Second, optimised supply chains, running wafer-thin inventories, are predicated on forecastable fluctuations in supply and demand. It is no coincidence that the growth of international supply chains coincided with a period, from the early 1980s to the 2008, of rapid globalisation and unusual macroeconomic stability. Today’s systems were not designed for prolonged and extreme volatility.
Third, and finally, the war in Ukraine has underscored what has been a growing concern for some time now – the risks of relying heavily on foreign sources of strategic commodities, such as oil, natural gas or microchips.
Many of the supply chain frictions caused by the pandemic will resolve in time. Rising prices will raise capacity, increase supply and crimp demand. As pent-up consumer demand for goods dissipates, and spending on services normalises, goods price inflation is likely to ease. But in some ways the future of supply chains will be different.
With the war shifting focus from ‘reliability’ to ‘security’ of supplies, we are likely to see some reshoring or ‘friendshoring’ of supply chains to improve resilience. This is likely to be most prominent in sectors that are seen as being of strategic or systemic importance, such as energy or technology. The EU intends to cut its reliance on Russian gas by two-thirds this year and end it well before 2030. Western governments plan to increase local microchip production, with the EU aiming to double its share of global chip production by 2030 and the US making big investments in domestic microchip research and manufacturing.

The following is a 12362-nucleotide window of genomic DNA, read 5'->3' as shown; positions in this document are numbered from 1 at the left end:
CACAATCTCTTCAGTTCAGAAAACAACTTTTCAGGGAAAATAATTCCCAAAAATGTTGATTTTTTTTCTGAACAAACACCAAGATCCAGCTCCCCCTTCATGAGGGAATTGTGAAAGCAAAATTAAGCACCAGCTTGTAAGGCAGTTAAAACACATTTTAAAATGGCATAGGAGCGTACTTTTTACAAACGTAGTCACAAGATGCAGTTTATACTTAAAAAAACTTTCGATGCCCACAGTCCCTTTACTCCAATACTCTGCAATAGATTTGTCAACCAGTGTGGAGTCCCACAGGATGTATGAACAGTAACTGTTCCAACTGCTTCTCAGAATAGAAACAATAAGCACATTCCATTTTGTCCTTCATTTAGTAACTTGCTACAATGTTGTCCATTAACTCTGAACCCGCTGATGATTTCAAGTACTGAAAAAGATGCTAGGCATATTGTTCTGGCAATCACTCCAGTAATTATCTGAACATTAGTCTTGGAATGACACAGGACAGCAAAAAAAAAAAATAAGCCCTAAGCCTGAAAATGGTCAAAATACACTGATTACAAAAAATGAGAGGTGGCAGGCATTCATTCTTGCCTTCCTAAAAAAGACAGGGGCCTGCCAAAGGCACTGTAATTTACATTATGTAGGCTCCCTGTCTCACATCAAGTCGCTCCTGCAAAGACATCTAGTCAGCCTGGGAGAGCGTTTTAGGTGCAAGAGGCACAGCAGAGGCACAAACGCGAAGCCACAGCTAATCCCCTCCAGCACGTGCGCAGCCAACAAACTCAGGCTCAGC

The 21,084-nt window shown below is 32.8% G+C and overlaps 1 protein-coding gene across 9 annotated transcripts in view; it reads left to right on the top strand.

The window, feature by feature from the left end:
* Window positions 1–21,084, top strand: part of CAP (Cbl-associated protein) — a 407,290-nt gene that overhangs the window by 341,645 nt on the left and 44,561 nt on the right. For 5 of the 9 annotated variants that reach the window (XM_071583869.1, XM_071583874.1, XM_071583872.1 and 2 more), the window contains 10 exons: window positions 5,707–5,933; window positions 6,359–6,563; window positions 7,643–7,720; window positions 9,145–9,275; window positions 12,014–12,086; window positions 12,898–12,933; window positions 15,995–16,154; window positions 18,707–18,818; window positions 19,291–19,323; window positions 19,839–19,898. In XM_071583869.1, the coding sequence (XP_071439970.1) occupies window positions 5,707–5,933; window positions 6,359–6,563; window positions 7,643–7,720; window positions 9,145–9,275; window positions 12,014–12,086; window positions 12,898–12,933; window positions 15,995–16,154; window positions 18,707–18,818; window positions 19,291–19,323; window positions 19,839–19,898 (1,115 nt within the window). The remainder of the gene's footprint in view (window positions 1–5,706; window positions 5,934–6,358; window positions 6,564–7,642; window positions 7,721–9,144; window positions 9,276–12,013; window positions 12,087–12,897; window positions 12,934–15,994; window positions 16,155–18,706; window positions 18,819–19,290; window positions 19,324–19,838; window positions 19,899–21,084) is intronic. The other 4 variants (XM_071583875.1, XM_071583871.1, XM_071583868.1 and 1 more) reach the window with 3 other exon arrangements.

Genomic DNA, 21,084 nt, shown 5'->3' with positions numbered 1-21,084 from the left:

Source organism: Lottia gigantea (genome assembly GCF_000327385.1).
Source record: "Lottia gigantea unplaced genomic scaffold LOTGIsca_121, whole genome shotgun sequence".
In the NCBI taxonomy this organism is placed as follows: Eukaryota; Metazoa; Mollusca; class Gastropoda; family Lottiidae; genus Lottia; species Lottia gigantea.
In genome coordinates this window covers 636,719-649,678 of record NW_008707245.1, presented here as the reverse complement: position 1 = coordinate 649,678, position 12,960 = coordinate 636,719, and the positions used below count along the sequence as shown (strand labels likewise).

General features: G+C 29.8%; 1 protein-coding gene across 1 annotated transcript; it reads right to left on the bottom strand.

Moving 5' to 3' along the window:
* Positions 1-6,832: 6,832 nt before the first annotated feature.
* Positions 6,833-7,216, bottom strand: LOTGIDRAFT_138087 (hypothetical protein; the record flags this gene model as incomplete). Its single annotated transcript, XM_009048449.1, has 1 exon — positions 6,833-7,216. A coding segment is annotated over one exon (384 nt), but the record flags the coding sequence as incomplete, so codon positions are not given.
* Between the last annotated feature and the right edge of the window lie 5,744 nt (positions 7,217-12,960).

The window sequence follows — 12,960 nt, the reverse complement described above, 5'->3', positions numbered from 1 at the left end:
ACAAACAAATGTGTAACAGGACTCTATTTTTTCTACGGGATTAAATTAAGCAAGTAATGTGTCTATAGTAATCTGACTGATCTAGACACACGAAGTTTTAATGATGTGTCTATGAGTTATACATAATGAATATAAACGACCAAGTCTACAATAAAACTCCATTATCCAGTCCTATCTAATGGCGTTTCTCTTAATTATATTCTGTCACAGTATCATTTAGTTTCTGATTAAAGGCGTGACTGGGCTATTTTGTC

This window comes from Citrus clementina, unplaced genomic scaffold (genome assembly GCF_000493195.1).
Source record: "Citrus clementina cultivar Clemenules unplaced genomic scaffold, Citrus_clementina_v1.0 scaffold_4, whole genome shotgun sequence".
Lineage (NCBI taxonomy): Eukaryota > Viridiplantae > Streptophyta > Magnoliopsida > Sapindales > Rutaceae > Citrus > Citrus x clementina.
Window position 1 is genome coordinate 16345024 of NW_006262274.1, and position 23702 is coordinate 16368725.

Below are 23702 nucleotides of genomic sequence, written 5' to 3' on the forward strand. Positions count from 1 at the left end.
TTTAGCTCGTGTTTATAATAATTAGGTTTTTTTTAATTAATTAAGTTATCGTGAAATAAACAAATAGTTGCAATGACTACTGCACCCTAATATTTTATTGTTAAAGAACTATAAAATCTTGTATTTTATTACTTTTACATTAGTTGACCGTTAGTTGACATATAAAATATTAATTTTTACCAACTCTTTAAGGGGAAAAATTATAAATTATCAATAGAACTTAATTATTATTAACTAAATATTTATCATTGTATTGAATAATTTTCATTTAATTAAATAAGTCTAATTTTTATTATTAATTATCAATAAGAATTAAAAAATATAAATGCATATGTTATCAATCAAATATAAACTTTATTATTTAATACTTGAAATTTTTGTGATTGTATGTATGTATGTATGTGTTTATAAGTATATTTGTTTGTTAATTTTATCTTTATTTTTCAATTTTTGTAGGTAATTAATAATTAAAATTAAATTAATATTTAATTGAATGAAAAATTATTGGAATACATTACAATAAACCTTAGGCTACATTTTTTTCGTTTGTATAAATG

Businesses are reassessing the balance between efficiency and resilience. Some are willing to pay a premium to increase diversity of supply or to run higher levels of inventories. Retailers, including Walmart, have built up inventories over the pandemic. Toyota is holding larger stocks of auto parts and for longer than before. The experience of the pandemic means that health authorities are holding larger stockpiles of emergency PPE and medical equipment.
A drive for greater autonomy and diversity of supply will create opportunities for businesses in sectors such as energy, defence and technology. The blocking of Huawei from Europe’s 5G network creates new demand for other suppliers including Ericsson and Nokia. Last week the UK government announced plans to build eight new nuclear reactors to boost power production, alongside existing plans to increase wind, hydrogen and solar power production. The German government has announced major investments in renewable energy and a sharp rise in defence spending.
The pandemic and now the war in Ukraine have highlighted risks that were previously hidden, tolerated or ignored. The supply chains of the future are likely to be more resilient to demand shocks and to geopolitical risk. It can perhaps best be thought of as an insurance against the unknowable. Insurance comes at a price – but a price that, recent events suggest, is probably worth paying.